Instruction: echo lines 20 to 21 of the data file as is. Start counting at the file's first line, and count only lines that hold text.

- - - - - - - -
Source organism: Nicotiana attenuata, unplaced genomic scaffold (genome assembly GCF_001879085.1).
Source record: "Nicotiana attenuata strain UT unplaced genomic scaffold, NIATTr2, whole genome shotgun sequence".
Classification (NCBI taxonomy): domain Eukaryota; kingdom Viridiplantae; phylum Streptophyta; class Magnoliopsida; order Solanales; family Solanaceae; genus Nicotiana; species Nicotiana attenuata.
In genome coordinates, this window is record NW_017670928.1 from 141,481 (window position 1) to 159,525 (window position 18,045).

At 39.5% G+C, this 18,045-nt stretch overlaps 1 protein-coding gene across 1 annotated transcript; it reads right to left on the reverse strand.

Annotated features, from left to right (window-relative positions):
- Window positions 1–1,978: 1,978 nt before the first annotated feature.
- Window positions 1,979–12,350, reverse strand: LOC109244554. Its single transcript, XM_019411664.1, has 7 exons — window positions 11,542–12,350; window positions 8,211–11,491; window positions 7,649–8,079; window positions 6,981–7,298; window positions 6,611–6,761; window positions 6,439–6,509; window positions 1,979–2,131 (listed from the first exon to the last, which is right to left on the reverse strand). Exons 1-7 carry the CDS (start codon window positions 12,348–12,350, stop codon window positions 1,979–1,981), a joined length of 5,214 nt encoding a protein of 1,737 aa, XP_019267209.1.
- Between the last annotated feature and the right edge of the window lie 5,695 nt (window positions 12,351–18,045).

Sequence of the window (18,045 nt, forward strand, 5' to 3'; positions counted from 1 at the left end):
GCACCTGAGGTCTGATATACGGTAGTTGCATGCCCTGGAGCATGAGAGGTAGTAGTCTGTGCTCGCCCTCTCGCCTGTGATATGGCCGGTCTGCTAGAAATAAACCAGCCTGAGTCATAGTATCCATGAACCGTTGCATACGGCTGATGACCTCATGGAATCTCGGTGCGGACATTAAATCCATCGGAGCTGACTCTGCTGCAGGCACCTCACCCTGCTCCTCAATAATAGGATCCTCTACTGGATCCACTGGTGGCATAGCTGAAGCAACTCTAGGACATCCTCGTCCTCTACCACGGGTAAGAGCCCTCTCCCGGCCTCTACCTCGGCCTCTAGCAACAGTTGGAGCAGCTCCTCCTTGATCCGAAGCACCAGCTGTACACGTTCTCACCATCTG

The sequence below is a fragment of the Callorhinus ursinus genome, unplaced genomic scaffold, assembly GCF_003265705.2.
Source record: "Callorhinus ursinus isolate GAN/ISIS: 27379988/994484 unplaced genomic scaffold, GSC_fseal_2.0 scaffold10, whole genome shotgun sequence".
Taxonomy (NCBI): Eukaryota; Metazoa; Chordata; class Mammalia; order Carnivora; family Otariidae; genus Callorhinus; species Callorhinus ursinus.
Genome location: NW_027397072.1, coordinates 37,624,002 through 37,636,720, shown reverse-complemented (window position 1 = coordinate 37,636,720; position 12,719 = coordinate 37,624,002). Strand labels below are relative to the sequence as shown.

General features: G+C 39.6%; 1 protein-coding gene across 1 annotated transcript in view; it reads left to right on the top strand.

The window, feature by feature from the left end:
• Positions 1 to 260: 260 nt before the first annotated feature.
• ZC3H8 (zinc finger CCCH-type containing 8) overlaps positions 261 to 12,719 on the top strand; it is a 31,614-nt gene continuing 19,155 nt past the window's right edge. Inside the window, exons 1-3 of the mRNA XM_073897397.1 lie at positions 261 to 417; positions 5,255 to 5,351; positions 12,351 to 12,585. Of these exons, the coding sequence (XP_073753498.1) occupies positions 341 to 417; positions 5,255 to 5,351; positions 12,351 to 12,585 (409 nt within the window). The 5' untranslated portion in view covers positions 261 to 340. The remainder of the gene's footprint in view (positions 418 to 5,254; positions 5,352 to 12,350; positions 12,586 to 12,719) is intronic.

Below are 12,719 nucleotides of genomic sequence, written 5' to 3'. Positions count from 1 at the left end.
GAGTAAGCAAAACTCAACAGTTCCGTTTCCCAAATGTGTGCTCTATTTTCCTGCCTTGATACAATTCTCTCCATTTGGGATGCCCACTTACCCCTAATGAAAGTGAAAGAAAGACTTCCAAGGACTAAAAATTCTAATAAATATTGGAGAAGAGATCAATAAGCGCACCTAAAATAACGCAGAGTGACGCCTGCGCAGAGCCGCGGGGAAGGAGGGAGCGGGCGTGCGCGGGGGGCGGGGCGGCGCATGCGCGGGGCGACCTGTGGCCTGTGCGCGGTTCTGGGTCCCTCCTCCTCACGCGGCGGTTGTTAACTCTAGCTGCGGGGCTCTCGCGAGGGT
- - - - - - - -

Below are 12,719 nucleotides of genomic sequence, written 5' to 3'. Positions count from 1 at the left end.
GAGTAAGCAAAACTCAACAGTTCCGTTTCCCAAATGTGTGCTCTATTTTCCTGCCTTGATACAATTCTCTCCATTTGGGATGCCCACTTACCCCTAATGAAAGTGAAAGAAAGACTTCCAAGGACTAAAAATTCTAATAAATATTGGAGAAGAGATCAATAAGCGCACCTAAAATAACGCAGAGTGACGCCTGCGCAGAGCCGCGGGGAAGGAGGGAGCGGGCGTGCGCGGGGGGCGGGGCGGCGCATGCGCGGGGCGACCTGTGGCCTGTGCGCGGTTCTGGGTCCCTCCTCCTCACGCGGCGGTTGTTAACTCTAGCTGCGGGGCTCTCGCGAGGGT